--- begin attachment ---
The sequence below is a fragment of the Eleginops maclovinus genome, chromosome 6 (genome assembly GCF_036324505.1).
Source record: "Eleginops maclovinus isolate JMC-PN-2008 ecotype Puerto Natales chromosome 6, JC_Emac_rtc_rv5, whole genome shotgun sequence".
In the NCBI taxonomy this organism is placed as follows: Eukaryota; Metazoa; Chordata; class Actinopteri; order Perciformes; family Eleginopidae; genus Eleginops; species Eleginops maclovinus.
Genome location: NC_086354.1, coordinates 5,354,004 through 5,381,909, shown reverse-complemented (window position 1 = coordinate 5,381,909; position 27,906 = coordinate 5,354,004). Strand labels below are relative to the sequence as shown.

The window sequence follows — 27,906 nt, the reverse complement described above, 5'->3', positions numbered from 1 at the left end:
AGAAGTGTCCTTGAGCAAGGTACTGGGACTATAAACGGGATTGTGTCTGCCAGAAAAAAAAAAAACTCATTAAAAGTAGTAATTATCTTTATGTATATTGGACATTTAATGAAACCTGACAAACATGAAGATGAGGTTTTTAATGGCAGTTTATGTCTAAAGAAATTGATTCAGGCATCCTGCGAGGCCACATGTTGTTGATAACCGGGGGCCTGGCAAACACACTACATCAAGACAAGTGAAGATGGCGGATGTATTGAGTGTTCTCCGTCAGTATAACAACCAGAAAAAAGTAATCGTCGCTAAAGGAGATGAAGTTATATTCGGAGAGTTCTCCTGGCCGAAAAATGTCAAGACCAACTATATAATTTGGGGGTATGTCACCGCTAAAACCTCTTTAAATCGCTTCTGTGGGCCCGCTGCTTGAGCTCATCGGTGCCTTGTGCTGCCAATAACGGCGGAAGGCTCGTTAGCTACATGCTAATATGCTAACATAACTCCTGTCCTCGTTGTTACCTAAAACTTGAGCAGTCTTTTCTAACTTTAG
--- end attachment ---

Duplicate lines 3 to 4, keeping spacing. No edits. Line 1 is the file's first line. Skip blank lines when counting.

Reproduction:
In the NCBI taxonomy this organism is placed as follows: Eukaryota; Metazoa; Chordata; class Actinopteri; order Perciformes; family Eleginopidae; genus Eleginops; species Eleginops maclovinus.
Genome location: NC_086354.1, coordinates 5,354,004 through 5,381,909, shown reverse-complemented (window position 1 = coordinate 5,381,909; position 27,906 = coordinate 5,354,004). Strand labels below are relative to the sequence as shown.